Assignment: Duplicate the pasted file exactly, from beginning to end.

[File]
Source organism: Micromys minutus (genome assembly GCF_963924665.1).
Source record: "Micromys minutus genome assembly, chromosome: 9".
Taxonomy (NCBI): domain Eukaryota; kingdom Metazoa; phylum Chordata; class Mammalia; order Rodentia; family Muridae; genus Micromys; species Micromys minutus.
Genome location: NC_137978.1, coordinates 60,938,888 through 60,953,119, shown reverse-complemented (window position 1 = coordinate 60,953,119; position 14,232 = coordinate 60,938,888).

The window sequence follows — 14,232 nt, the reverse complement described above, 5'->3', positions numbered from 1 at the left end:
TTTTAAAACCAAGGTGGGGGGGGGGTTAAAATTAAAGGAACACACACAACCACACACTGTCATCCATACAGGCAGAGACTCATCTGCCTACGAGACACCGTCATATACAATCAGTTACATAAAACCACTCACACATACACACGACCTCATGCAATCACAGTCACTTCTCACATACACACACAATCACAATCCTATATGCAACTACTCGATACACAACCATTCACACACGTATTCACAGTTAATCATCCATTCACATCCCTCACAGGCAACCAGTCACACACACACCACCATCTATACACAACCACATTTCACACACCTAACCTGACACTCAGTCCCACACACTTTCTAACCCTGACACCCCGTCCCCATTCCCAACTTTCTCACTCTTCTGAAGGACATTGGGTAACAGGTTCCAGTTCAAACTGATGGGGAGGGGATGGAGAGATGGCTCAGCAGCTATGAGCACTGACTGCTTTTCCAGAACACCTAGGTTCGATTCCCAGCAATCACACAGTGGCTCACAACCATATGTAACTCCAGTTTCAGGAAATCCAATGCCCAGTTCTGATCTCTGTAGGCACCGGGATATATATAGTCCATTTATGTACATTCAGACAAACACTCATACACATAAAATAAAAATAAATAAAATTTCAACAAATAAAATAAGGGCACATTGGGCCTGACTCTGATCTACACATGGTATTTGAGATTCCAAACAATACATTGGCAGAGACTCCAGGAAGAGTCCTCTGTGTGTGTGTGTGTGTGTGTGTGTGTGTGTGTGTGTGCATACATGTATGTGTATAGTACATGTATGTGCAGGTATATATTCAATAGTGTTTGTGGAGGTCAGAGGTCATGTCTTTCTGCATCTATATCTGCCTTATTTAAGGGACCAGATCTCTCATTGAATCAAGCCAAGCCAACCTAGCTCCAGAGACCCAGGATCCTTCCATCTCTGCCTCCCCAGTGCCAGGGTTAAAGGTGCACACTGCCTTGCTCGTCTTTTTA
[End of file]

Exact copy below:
Source organism: Micromys minutus (genome assembly GCF_963924665.1).
Source record: "Micromys minutus genome assembly, chromosome: 9".
Taxonomy (NCBI): domain Eukaryota; kingdom Metazoa; phylum Chordata; class Mammalia; order Rodentia; family Muridae; genus Micromys; species Micromys minutus.
Genome location: NC_137978.1, coordinates 60,938,888 through 60,953,119, shown reverse-complemented (window position 1 = coordinate 60,953,119; position 14,232 = coordinate 60,938,888).

The window sequence follows — 14,232 nt, the reverse complement described above, 5'->3', positions numbered from 1 at the left end:
TTTTAAAACCAAGGTGGGGGGGGGGTTAAAATTAAAGGAACACACACAACCACACACTGTCATCCATACAGGCAGAGACTCATCTGCCTACGAGACACCGTCATATACAATCAGTTACATAAAACCACTCACACATACACACGACCTCATGCAATCACAGTCACTTCTCACATACACACACAATCACAATCCTATATGCAACTACTCGATACACAACCATTCACACACGTATTCACAGTTAATCATCCATTCACATCCCTCACAGGCAACCAGTCACACACACACCACCATCTATACACAACCACATTTCACACACCTAACCTGACACTCAGTCCCACACACTTTCTAACCCTGACACCCCGTCCCCATTCCCAACTTTCTCACTCTTCTGAAGGACATTGGGTAACAGGTTCCAGTTCAAACTGATGGGGAGGGGATGGAGAGATGGCTCAGCAGCTATGAGCACTGACTGCTTTTCCAGAACACCTAGGTTCGATTCCCAGCAATCACACAGTGGCTCACAACCATATGTAACTCCAGTTTCAGGAAATCCAATGCCCAGTTCTGATCTCTGTAGGCACCGGGATATATATAGTCCATTTATGTACATTCAGACAAACACTCATACACATAAAATAAAAATAAATAAAATTTCAACAAATAAAATAAGGGCACATTGGGCCTGACTCTGATCTACACATGGTATTTGAGATTCCAAACAATACATTGGCAGAGACTCCAGGAAGAGTCCTCTGTGTGTGTGTGTGTGTGTGTGTGTGTGTGTGTGTGTGCATACATGTATGTGTATAGTACATGTATGTGCAGGTATATATTCAATAGTGTTTGTGGAGGTCAGAGGTCATGTCTTTCTGCATCTATATCTGCCTTATTTAAGGGACCAGATCTCTCATTGAATCAAGCCAAGCCAACCTAGCTCCAGAGACCCAGGATCCTTCCATCTCTGCCTCCCCAGTGCCAGGGTTAAAGGTGCACACTGCCTTGCTCGTCTTTTTA